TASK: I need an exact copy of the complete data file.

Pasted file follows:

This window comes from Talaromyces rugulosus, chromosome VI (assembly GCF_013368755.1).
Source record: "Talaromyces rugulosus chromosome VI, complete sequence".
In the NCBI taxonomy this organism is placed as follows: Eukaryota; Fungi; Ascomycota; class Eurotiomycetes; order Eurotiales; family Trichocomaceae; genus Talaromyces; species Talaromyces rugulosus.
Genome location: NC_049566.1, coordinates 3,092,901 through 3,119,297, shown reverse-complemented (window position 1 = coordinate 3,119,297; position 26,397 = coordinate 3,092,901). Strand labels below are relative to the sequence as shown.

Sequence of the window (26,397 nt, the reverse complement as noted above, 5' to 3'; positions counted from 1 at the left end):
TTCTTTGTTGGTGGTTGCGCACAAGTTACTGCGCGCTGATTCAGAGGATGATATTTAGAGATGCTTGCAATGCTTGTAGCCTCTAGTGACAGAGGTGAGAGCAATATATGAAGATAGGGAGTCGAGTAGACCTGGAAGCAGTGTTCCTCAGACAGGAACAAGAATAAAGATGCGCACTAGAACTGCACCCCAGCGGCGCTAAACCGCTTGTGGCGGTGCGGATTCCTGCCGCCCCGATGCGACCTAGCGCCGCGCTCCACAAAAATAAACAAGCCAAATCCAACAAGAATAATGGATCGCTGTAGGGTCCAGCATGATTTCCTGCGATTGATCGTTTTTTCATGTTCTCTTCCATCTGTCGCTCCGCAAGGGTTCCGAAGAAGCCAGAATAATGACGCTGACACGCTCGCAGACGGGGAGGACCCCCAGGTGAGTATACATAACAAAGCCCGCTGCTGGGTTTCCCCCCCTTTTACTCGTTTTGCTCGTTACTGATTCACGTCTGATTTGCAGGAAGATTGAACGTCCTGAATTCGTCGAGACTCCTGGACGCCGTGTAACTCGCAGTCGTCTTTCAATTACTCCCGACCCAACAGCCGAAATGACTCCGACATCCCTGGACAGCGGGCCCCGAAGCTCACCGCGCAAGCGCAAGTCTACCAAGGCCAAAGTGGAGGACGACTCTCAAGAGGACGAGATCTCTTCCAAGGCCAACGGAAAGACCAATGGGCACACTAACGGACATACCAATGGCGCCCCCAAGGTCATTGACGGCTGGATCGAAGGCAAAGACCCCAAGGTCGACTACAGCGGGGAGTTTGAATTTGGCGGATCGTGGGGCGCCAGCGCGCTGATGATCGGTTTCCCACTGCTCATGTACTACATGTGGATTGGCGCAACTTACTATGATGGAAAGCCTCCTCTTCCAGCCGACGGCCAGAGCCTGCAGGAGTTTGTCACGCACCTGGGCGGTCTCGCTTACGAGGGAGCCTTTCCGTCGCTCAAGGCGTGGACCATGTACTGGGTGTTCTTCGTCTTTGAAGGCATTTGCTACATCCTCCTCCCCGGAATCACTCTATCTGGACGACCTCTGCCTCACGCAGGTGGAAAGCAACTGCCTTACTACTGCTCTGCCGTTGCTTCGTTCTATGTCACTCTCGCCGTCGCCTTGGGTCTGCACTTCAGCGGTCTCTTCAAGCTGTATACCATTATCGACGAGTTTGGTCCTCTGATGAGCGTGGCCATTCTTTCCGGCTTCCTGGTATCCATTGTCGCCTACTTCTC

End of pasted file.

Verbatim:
This window comes from Talaromyces rugulosus, chromosome VI (assembly GCF_013368755.1).
Source record: "Talaromyces rugulosus chromosome VI, complete sequence".
In the NCBI taxonomy this organism is placed as follows: Eukaryota; Fungi; Ascomycota; class Eurotiomycetes; order Eurotiales; family Trichocomaceae; genus Talaromyces; species Talaromyces rugulosus.
Genome location: NC_049566.1, coordinates 3,092,901 through 3,119,297, shown reverse-complemented (window position 1 = coordinate 3,119,297; position 26,397 = coordinate 3,092,901). Strand labels below are relative to the sequence as shown.

Sequence of the window (26,397 nt, the reverse complement as noted above, 5' to 3'; positions counted from 1 at the left end):
TTCTTTGTTGGTGGTTGCGCACAAGTTACTGCGCGCTGATTCAGAGGATGATATTTAGAGATGCTTGCAATGCTTGTAGCCTCTAGTGACAGAGGTGAGAGCAATATATGAAGATAGGGAGTCGAGTAGACCTGGAAGCAGTGTTCCTCAGACAGGAACAAGAATAAAGATGCGCACTAGAACTGCACCCCAGCGGCGCTAAACCGCTTGTGGCGGTGCGGATTCCTGCCGCCCCGATGCGACCTAGCGCCGCGCTCCACAAAAATAAACAAGCCAAATCCAACAAGAATAATGGATCGCTGTAGGGTCCAGCATGATTTCCTGCGATTGATCGTTTTTTCATGTTCTCTTCCATCTGTCGCTCCGCAAGGGTTCCGAAGAAGCCAGAATAATGACGCTGACACGCTCGCAGACGGGGAGGACCCCCAGGTGAGTATACATAACAAAGCCCGCTGCTGGGTTTCCCCCCCTTTTACTCGTTTTGCTCGTTACTGATTCACGTCTGATTTGCAGGAAGATTGAACGTCCTGAATTCGTCGAGACTCCTGGACGCCGTGTAACTCGCAGTCGTCTTTCAATTACTCCCGACCCAACAGCCGAAATGACTCCGACATCCCTGGACAGCGGGCCCCGAAGCTCACCGCGCAAGCGCAAGTCTACCAAGGCCAAAGTGGAGGACGACTCTCAAGAGGACGAGATCTCTTCCAAGGCCAACGGAAAGACCAATGGGCACACTAACGGACATACCAATGGCGCCCCCAAGGTCATTGACGGCTGGATCGAAGGCAAAGACCCCAAGGTCGACTACAGCGGGGAGTTTGAATTTGGCGGATCGTGGGGCGCCAGCGCGCTGATGATCGGTTTCCCACTGCTCATGTACTACATGTGGATTGGCGCAACTTACTATGATGGAAAGCCTCCTCTTCCAGCCGACGGCCAGAGCCTGCAGGAGTTTGTCACGCACCTGGGCGGTCTCGCTTACGAGGGAGCCTTTCCGTCGCTCAAGGCGTGGACCATGTACTGGGTGTTCTTCGTCTTTGAAGGCATTTGCTACATCCTCCTCCCCGGAATCACTCTATCTGGACGACCTCTGCCTCACGCAGGTGGAAAGCAACTGCCTTACTACTGCTCTGCCGTTGCTTCGTTCTATGTCACTCTCGCCGTCGCCTTGGGTCTGCACTTCAGCGGTCTCTTCAAGCTGTATACCATTATCGACGAGTTTGGTCCTCTGATGAGCGTGGCCATTCTTTCCGGCTTCCTGGTATCCATTGTCGCCTACTTCTC